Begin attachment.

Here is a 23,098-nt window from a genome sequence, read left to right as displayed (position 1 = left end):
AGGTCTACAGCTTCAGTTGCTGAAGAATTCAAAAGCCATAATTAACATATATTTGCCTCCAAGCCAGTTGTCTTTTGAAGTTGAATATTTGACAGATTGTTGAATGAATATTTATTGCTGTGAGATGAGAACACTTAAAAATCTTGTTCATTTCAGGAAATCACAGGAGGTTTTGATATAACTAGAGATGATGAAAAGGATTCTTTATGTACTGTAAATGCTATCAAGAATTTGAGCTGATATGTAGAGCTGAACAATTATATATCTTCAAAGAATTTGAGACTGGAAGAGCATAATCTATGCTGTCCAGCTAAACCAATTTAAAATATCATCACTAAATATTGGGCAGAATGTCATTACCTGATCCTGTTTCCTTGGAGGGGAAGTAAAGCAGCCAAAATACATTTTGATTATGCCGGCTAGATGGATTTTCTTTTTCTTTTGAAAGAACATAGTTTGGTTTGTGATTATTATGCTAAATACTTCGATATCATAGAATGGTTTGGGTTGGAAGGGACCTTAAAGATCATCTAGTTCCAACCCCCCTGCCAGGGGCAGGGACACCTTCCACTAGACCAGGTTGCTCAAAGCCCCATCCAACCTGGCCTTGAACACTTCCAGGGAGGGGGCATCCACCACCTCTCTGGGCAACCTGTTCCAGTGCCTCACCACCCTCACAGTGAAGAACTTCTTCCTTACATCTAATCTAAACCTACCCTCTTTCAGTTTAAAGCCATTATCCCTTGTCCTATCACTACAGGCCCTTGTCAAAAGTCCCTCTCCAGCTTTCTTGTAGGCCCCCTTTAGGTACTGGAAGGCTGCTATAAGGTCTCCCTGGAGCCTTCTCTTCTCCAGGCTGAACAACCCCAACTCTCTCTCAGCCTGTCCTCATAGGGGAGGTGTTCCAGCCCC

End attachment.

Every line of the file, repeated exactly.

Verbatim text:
Here is a 23,098-nt window from a genome sequence, read left to right as displayed (position 1 = left end):
AGGTCTACAGCTTCAGTTGCTGAAGAATTCAAAAGCCATAATTAACATATATTTGCCTCCAAGCCAGTTGTCTTTTGAAGTTGAATATTTGACAGATTGTTGAATGAATATTTATTGCTGTGAGATGAGAACACTTAAAAATCTTGTTCATTTCAGGAAATCACAGGAGGTTTTGATATAACTAGAGATGATGAAAAGGATTCTTTATGTACTGTAAATGCTATCAAGAATTTGAGCTGATATGTAGAGCTGAACAATTATATATCTTCAAAGAATTTGAGACTGGAAGAGCATAATCTATGCTGTCCAGCTAAACCAATTTAAAATATCATCACTAAATATTGGGCAGAATGTCATTACCTGATCCTGTTTCCTTGGAGGGGAAGTAAAGCAGCCAAAATACATTTTGATTATGCCGGCTAGATGGATTTTCTTTTTCTTTTGAAAGAACATAGTTTGGTTTGTGATTATTATGCTAAATACTTCGATATCATAGAATGGTTTGGGTTGGAAGGGACCTTAAAGATCATCTAGTTCCAACCCCCCTGCCAGGGGCAGGGACACCTTCCACTAGACCAGGTTGCTCAAAGCCCCATCCAACCTGGCCTTGAACACTTCCAGGGAGGGGGCATCCACCACCTCTCTGGGCAACCTGTTCCAGTGCCTCACCACCCTCACAGTGAAGAACTTCTTCCTTACATCTAATCTAAACCTACCCTCTTTCAGTTTAAAGCCATTATCCCTTGTCCTATCACTACAGGCCCTTGTCAAAAGTCCCTCTCCAGCTTTCTTGTAGGCCCCCTTTAGGTACTGGAAGGCTGCTATAAGGTCTCCCTGGAGCCTTCTCTTCTCCAGGCTGAACAACCCCAACTCTCTCTCAGCCTGTCCTCATAGGGGAGGTGTTCCAGCCCC